Sunday, July 26, 2009

Hong Kong

As I wrote in the previous post, I spent last weekend in Hong Kong and I've gotta say it was one damn good trip. The weather was not so awesome, between the disgustingly hot and humid afternoons, the rainy evenings, and the year's first typhoon which we got caught in on our first night. But you know what, even all that wasn't enough to put a damper on the weekend. First class stuff.

We stayed in the Intercontinental Hong Kong, which I am convinced has the best view of any hotel in the city. Don't believe me?

The view from our room in the morning and at night. That's the heart of Hong Kong you're looking at. Too sexy... Everything about the hotel was beautiful too. Hands down the nicest hotel I've ever stayed in. It made for a great place to start and end each day.

We saw some really cool things and I took a bunch of good pictures, but food was a major part of the trip and this is supposed to be a food blog, so I'm going to focus on some of the eats. I didn't take a picture of everything we ate (though I certainly wanted to!) as I'm still not total comfortable whipping out my big DSLR in the middle of a restaurant and snapping away just yet. I also didn't get great pictures of several dishes as I tended to rush things so as to be able to put the camera away as quickly as possible. That being said, some of them turned out quite well and make my stomach happy just looking at them.

Food is ridiculously inexpensive in HK. We were hard pressed to break $60~70 on a meal for the two of us and often found that $30, the bare minimum price for an evening at an izakaya in Tokyo, was enough to stuff us both with quality food. It's probably a good thing that I don't have access to food like that here or I'd cook way less and almost certainly gain a good bit of weight.

I made a point to eat things that the area is known for. I can get Japanese food easily enough around here and it would probably be better, but there are a lot of Chinese dishes that are hard to find in Tokyo.

Char Siu Bao: Chinese BBQ pork buns. I could eat these every day for the rest of my life and never get tired of them

Shao Lung Bao: Soup dumpling. The filling is made with a type of gelatin (I think that's right). Anyway, the way it works is that the filling is solid when the dumplings are put together, then melts when they are steamed, giving it a soupy filling. I'm thinking of learning how to make these, so I suppose I'd better figure out how they actually do the filling...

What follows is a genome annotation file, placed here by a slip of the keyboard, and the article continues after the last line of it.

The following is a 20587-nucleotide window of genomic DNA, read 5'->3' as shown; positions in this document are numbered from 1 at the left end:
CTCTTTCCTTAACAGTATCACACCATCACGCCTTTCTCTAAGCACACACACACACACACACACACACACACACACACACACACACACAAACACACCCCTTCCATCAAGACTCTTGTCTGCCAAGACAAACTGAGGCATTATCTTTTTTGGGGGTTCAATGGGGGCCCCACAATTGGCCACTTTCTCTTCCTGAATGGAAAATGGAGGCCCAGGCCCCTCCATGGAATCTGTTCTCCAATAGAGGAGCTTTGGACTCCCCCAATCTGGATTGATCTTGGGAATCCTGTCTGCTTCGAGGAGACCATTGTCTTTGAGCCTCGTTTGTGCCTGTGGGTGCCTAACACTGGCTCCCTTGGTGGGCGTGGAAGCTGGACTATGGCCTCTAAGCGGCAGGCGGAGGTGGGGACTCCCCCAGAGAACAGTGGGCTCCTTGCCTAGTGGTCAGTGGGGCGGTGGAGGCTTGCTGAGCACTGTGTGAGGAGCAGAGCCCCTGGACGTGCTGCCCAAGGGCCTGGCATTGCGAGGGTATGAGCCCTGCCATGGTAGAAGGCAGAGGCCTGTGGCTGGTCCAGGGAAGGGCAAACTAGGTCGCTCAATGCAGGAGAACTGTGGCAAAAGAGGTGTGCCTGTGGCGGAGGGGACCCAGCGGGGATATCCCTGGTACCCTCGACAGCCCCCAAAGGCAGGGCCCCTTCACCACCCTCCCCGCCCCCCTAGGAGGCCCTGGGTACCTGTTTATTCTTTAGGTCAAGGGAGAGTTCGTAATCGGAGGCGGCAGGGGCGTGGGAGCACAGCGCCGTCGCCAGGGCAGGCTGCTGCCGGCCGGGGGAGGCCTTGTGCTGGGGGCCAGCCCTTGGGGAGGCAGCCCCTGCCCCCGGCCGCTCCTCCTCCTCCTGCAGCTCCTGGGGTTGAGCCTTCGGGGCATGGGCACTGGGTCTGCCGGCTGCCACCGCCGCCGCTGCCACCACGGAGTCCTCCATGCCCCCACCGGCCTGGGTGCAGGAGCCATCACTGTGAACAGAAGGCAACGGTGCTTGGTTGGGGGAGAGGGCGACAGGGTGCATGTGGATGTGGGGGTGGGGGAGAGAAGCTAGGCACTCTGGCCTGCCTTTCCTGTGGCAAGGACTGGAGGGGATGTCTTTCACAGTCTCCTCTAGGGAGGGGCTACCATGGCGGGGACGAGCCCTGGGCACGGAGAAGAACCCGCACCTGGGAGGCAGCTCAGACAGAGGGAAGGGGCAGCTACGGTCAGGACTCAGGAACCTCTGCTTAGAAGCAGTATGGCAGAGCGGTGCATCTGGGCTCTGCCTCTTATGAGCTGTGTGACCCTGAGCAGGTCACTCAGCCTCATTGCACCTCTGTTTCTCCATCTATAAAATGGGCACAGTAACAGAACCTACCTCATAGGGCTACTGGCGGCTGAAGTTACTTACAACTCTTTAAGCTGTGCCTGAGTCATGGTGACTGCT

Noodle soup with Black Pepper Beef Balls. The number of jokes that can be made about beef balls is pretty much endless, but that doesn't change the fact that they're delicious. One of the staple foods of eateries in HK is noodle soup, usually made up of a light broth, rice noodles, and whatever else you want put in there. Filling, delicious, light, and at ~US$4-5 a bowl super affordable.

Kiwi juice. One of the hands down worst things about Japan is how stupid expensive fruit is. It is borderline offensive what they charge for some things. But not in Hong Kong. Oh no, HK throws fruit at you left and right. This bottle of kiwi juice is just an example of the tons of kinds of 100% fruit juices available for US$1-2 at just about every convenience store. On top of that, there are tons of fresh juice shops scattered about Kowloon where they will cut the fruit in front of you, toss it in a juicer, and hand you the glass. That's about as pure as it gets and the perfect remedy for the oppressively hot summer days. Just some of the kinds we tried: Kiwi, Mango, Guava, and Dragonfruit. We were looking watermelon juice, but couldn't seem to find it anywhere.

African Chicken @ Henri's Galley. A Macau specialty, I'm still not sure what relationship it has to Africa or why it's in Macau, but it is freakin good and cost less than US$30 for half a chicken's worth!

Curry Crab @ Henri's Galley, another Macau specialty. When we ordered it they brought out a bucket with a live crab in it for our inspection and quoted a price. Less than US$40 for the whole crab! Crab is messy business as it is and even more so when it's coated in curry sauce, but man was it good. It had one of the biggest pincers I have ever seen on a crab, which made for one giant chunk of crab meat.

Egg Tart @ Cafe e Nata, the place that supposedly invented the Macanese style egg tart. Buttery crust, silky filling. Simple and pleasing, I ate two and that was probably my limit for one sitting. I imagine these would probably go really well with milk tea.

It had been almost a year since I had last been on a trip and this one was a great way to get back in the groove. It was such a good time that we have already settled on our next destination: Korea! I think the game plan will be to hit it up sometime in the fall, possibly over the long September break (unless the prices are ridiculous). I've got lots of countries left to visit in Asia and not nearly as many holidays, so I'll be trying to take my chances from here on out!

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